Hydrogen (H2) is the first element in the periodic table. It is the most basic atom, consisting of a single proton in the nucleus orbited by a single electron. The lightest of the elements, hydrogen, is also the most abundant in the universe. At typical temperatures and pressures, hydrogen is a colourless, odourless, and tasteless gas. It's also extremely combustible, with an undetectable flame.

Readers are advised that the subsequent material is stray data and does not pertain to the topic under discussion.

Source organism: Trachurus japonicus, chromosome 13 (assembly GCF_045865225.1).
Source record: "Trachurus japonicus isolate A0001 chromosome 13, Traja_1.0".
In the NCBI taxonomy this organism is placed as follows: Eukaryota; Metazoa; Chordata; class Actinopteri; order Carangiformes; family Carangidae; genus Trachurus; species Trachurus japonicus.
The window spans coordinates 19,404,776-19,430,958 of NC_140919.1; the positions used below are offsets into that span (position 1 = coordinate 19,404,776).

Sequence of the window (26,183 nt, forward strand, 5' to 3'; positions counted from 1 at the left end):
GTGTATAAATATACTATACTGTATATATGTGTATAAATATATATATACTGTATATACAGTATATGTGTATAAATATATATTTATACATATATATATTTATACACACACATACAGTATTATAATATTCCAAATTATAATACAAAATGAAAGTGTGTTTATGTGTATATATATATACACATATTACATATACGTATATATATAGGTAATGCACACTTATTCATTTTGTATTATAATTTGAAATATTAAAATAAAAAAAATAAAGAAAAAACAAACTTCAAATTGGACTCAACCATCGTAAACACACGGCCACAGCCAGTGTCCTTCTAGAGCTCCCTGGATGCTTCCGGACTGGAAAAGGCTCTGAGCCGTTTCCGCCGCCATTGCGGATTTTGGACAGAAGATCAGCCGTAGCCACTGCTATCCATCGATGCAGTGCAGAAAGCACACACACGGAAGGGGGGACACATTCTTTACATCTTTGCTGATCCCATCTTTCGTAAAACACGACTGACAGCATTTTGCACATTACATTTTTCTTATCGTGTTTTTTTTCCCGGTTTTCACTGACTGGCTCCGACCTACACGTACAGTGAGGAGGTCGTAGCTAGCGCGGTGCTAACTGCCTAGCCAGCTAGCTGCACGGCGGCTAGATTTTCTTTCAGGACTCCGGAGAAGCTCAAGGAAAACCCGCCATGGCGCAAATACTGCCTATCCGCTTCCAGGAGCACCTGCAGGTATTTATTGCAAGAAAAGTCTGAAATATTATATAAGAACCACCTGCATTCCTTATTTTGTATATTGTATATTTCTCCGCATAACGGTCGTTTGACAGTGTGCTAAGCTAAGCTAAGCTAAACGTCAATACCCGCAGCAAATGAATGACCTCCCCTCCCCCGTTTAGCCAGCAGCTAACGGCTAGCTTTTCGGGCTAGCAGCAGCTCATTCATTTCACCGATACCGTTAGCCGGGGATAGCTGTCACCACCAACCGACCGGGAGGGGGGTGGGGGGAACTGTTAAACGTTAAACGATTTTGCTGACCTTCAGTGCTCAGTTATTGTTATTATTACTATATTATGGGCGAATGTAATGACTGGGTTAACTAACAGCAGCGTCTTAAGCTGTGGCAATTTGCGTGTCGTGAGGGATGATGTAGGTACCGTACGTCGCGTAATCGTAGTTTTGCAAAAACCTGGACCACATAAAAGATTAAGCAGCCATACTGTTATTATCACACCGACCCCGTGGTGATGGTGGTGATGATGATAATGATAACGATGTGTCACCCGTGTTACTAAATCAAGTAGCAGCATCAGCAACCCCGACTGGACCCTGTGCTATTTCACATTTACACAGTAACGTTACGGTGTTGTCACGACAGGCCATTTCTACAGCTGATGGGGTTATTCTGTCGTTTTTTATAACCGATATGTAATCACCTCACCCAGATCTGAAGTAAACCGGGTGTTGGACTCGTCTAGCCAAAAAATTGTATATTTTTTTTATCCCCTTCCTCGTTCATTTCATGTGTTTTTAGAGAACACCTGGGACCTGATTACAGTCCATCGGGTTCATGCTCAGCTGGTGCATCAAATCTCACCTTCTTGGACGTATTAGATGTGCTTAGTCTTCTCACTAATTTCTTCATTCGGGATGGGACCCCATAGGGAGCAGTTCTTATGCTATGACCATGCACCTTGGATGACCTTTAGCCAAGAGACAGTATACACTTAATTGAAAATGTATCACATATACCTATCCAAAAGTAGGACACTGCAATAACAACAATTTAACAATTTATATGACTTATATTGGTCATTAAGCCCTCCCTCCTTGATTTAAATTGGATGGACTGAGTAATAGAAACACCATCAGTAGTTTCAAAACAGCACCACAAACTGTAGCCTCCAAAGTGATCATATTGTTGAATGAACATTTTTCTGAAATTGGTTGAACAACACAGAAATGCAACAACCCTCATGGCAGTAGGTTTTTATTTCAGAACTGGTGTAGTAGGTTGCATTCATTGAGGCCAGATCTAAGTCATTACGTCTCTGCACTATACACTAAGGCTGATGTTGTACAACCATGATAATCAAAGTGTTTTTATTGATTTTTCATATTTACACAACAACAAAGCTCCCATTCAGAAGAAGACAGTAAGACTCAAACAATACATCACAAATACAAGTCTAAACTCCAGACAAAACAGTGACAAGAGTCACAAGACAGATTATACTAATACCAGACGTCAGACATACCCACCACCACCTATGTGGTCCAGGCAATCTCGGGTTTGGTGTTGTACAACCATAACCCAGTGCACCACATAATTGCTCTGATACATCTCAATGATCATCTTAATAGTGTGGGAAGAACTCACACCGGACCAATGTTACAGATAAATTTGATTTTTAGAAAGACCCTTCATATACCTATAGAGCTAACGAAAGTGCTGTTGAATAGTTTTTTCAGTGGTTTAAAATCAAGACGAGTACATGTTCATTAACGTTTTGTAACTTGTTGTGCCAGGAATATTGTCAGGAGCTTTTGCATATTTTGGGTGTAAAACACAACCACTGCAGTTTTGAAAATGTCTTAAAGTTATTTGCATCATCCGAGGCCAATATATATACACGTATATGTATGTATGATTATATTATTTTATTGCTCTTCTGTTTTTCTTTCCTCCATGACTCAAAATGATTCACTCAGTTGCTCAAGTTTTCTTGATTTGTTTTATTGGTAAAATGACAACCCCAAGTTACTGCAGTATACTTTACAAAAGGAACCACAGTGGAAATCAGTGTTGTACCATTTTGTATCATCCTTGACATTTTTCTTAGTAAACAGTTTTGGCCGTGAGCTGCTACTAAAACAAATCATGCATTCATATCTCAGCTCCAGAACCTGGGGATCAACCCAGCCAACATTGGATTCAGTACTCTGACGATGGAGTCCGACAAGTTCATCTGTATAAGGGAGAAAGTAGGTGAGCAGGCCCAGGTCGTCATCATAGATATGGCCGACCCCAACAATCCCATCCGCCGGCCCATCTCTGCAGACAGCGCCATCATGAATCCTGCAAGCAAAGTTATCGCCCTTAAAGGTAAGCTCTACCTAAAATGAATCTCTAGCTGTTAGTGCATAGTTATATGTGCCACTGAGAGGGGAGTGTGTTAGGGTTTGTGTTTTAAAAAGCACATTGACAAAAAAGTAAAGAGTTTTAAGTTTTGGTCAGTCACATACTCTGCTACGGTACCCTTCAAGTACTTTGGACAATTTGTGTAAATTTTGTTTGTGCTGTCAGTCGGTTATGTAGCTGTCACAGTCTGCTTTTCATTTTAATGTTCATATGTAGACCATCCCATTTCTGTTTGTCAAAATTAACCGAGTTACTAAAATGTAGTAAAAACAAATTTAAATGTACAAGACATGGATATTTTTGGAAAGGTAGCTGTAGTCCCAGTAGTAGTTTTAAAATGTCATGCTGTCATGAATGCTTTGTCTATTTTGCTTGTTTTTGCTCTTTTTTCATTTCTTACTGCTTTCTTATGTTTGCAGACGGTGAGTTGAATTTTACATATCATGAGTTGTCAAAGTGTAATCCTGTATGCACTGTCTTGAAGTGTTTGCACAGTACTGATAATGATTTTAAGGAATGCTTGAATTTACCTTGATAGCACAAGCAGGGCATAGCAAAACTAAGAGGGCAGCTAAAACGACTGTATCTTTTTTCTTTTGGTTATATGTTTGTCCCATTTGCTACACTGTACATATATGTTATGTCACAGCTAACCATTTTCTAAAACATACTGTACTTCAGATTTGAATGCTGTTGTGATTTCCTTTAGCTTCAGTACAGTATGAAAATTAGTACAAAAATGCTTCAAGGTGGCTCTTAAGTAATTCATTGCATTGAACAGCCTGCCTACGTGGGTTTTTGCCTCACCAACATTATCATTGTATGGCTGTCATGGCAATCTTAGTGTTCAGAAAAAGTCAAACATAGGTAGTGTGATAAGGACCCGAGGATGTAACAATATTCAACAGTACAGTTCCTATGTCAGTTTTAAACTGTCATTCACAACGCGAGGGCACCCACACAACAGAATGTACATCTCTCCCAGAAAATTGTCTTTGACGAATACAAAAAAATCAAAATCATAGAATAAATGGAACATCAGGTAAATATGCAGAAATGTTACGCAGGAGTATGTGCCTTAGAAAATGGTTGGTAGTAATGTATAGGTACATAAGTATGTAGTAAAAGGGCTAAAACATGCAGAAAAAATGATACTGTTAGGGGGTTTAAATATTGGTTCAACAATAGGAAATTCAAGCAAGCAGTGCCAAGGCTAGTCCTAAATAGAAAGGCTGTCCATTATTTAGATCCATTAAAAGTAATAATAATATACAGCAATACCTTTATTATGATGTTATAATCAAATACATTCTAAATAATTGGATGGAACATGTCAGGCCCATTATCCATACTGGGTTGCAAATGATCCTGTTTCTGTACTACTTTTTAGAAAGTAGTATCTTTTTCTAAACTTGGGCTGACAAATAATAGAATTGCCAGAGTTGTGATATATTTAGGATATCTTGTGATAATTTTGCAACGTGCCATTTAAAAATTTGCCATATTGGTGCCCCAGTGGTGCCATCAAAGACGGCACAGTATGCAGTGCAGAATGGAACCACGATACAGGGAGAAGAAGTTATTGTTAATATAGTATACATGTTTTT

Because hydrogen is a highly flammable fuel, leaks represent a substantial fire risk. On the other hand, fires fueled by hydrogen are distinct from those fueled by other fuels. Heavy fuels and hydrocarbons, such as gasoline and diesel, pool near the soil when they spill. As it's one of the lightest elements on the planet, when a leak occurs, it immediately disperses upwards. Even though hydrogen is non-toxic, it can build up in enclosed locations such as battery storage rooms and cause asphyxiation by displacing oxygen. Additionally, hydrogen ignites and burns more rapidly than gasoline or diesel. If hydrogen is accessible, even an electrical spark from a human finger will suffice.
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